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In re Marriage of Ware

Court of Appeals of Iowa

September 12, 2018

IN RE THE MARRIAGE OF DOUG P. WARE AND KRISTI J. WARE Upon the Petition of DOUG P. WARE, Petitioner-Appellant, And Concerning KRISTI J. WARE, Respondent-Appellee.

          Appeal from the Iowa District Court for Jasper County, Bradley McCall, Judge.

         Doug Ware appeals the district court's award of traditional spousal support to Kristi Ware.

          Earl B. Kavanaugh of Harrison & Dietz-Kilen, PLC, Des Moines, for appellant.

          Kristi J. Ware, Ankeny, self-represented appellee.

          Considered by Danilson, C.J., and Vogel and Tabor, JJ.

          TABOR, Judge.

         "Procrastination" was the only explanation offered by Doug Ware for waiting fourteen years after separating from his wife Kristi Ware to file his petition to dissolve their twenty-five-year marriage. Citing the length of the marriage and other factors, the district court ordered Doug to pay $1500 per month in alimony[1]until he reached retirement age. Doug argues because of their long separation, Kristi was not entitled to traditional alimony. Finding the district court's award of alimony to be equitable, we decline to modify the decree.

         I. Facts and Prior Proceedings

         Doug and Kristi married in 1992. Kristi had a daughter from a previous relationship, Taylor, who was two years old when she was adopted by Doug. During their marriage, Doug and Kristi had another child, Devin. Taylor and Devin were adults at the time of the dissolution trial. Kristi was not employed during the marriage. She suffers from severe depression and has received Social Security disability Supplemental Security Income (SSI) since she was twenty-three years old. Doug worked as a self-employed painter during the marriage. He testified he earned between $150, 000 and $200, 000 per year in gross income painting houses. Throughout his time as a painter, Doug neither filed federal or state income tax returns nor paid taxes. At trial, Doug estimated he owes nearly $750, 000 to the federal treasury and another $100, 000 to the state of Iowa in unpaid taxes.

         Doug and Kristi separated after roughly eleven years of marriage. At the time of their parents' separation, Devin was nine and Taylor was twelve years old. Devin is disabled and receives SSI disability benefits. Kristi testified Devin was born with a cleft lip and palate and has speech problems, Asperger syndrome, and attention deficit hyperactivity disorder (ADHD). During the separation, both parties maintained their own households and finances, but Kristi alone cared for Devin and Taylor. Doug contributed nothing to Kristi's maintenance, though he did pay some amount of child support.[2] Since the parties separated, Kristi has relied upon disability benefits and contributions from her family to make ends meet.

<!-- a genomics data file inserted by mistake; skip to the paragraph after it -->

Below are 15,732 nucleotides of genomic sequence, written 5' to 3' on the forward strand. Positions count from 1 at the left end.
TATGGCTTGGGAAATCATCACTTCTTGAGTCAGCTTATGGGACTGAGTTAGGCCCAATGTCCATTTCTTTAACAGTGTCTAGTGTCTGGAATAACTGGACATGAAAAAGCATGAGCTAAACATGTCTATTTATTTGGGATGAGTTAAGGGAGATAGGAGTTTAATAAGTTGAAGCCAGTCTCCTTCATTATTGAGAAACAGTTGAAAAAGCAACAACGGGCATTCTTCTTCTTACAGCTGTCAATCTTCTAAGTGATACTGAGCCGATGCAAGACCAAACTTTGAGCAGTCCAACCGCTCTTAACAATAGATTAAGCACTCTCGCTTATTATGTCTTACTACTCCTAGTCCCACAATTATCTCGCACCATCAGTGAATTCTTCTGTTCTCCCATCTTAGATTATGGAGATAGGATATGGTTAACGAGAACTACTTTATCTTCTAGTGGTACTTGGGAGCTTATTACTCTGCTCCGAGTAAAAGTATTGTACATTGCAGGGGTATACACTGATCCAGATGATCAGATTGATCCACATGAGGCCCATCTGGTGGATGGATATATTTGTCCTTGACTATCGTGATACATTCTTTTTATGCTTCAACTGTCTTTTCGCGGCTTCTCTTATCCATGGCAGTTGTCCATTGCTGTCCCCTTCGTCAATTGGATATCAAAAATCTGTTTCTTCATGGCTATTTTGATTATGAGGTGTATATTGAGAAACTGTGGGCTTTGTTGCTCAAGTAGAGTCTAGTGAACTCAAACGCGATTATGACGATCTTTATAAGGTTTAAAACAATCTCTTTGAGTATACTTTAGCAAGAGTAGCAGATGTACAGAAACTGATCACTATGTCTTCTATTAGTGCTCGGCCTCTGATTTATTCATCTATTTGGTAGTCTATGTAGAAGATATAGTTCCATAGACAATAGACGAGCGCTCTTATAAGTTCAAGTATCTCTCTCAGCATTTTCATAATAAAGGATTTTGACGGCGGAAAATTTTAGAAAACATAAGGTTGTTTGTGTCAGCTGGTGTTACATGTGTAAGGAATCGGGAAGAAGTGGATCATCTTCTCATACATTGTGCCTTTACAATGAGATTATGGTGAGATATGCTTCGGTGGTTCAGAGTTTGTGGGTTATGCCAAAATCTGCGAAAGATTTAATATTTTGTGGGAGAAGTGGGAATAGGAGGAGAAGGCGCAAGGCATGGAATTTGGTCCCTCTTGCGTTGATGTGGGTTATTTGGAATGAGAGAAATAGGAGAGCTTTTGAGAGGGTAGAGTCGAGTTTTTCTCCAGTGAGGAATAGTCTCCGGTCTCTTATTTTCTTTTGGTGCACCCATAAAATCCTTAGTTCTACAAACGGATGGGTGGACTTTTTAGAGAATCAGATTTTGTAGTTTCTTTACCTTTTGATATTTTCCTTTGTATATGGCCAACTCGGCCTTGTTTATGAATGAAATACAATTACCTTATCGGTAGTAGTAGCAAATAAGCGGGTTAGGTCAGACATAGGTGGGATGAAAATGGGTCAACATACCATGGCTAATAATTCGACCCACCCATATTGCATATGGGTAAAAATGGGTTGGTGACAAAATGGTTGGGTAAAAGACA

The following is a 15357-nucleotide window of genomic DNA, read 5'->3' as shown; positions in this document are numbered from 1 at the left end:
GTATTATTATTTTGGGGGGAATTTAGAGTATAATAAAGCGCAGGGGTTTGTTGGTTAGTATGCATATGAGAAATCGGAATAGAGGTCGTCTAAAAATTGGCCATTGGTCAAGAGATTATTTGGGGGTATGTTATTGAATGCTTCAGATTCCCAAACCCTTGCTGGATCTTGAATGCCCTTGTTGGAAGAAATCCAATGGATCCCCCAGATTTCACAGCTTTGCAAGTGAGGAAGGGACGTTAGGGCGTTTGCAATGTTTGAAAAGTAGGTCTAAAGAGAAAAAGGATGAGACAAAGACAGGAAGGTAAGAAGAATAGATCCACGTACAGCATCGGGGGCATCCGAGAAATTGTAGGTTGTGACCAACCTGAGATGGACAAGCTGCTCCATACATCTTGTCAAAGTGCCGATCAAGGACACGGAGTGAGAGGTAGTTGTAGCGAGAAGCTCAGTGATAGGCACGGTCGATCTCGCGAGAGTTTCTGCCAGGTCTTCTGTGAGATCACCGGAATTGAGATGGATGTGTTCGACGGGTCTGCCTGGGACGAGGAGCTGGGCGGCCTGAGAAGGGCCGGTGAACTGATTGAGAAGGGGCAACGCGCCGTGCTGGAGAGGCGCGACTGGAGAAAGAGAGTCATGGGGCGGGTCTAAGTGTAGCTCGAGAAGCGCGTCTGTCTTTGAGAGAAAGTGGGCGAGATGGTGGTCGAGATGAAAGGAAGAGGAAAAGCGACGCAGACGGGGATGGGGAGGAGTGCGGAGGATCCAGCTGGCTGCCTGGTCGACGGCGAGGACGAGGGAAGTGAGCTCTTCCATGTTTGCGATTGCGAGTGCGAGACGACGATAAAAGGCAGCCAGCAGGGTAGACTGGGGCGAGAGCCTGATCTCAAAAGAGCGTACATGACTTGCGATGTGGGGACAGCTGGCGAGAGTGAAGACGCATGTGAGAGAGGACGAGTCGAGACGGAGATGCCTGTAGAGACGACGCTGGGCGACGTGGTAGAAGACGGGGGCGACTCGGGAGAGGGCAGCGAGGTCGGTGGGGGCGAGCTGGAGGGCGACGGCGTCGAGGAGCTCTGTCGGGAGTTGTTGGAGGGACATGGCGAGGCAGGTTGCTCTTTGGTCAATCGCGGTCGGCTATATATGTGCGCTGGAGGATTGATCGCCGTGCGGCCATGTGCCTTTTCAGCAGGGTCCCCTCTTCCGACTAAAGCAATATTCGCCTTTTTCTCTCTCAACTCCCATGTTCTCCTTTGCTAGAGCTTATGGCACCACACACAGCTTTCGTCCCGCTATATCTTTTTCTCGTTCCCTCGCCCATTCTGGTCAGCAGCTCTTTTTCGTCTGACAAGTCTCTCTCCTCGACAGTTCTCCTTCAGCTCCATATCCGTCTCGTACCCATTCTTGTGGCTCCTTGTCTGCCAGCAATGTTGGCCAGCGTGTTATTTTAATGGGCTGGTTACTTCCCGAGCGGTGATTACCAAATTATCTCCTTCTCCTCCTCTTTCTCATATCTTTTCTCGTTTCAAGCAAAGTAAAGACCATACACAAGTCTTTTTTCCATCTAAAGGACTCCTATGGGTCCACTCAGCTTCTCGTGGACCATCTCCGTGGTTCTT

During the separation Doug worked for Moehl Millwork, Inc. with his girlfriend, Mindy, doing pre-finish work on windows, doors, and molding. Doug testified Moehl discontinued onsite pre-finish work, so he and Mindy "didn't work for them for years." Doug later declined an invitation to return to Moehl because of his tax delinquency. He testified, "If I receive any money from anyone, they'll just take it anyway . . . the IRS." Instead, Mindy established a company called Iowa Factory Prefinish, which performed the same type of pre-finishing work. Mindy is listed as the sole owner of the business. Doug supervised six employees of Mindy's company but took no salary from his full-time position.

         During trial, Doug acknowledged he was "management" for Iowa Factory Prefinish and sometimes fielded calls on his cell phone for the company, though it publicized a separate business number. When the court asked Doug if he was "the brains behind the operation," Doug responded, "Initially, yes." Doug estimated Iowa Factory Prefinish had gross earnings of $400, 000 to $450, 000 per year, and Mindy retained a salary of $75, 000 after paying all expenses.

         Doug receives about $10, 000 per year from a trust established by his grandmother. Doug testified the trust contains assets of nearly $300, 000. He cannot invade the principal, which will be distributed to his children when he dies. Doug uses the trust income to cover his phone and health insurance expenses and to pay $450 per month in rent to Mindy's mother. Doug and Mindy live together in a home owned by Mindy's mother. Mindy pays all of Doug's other expenses.

         Doug petitioned for dissolution of his marriage to Kristi in January 2017. At that point, the parties had lived apart for about fourteen years. Doug retained an attorney to assist him in the dissolution action; Kristi did not. In her financial affidavit Kristi requested Doug pay $2000 per month in "temporary alimony." After an August 2017 trial, the district court entered a decree dissolving the marriage and ordering Doug to pay Kristi $1500 per month in traditional spousal support until he turns sixty-seven years old or Kristi dies or remarries, whichever occurs first (Doug was forty-eight and Kristi was forty-five years old at the time of the trial). The district court held Doug responsible for "any and ...


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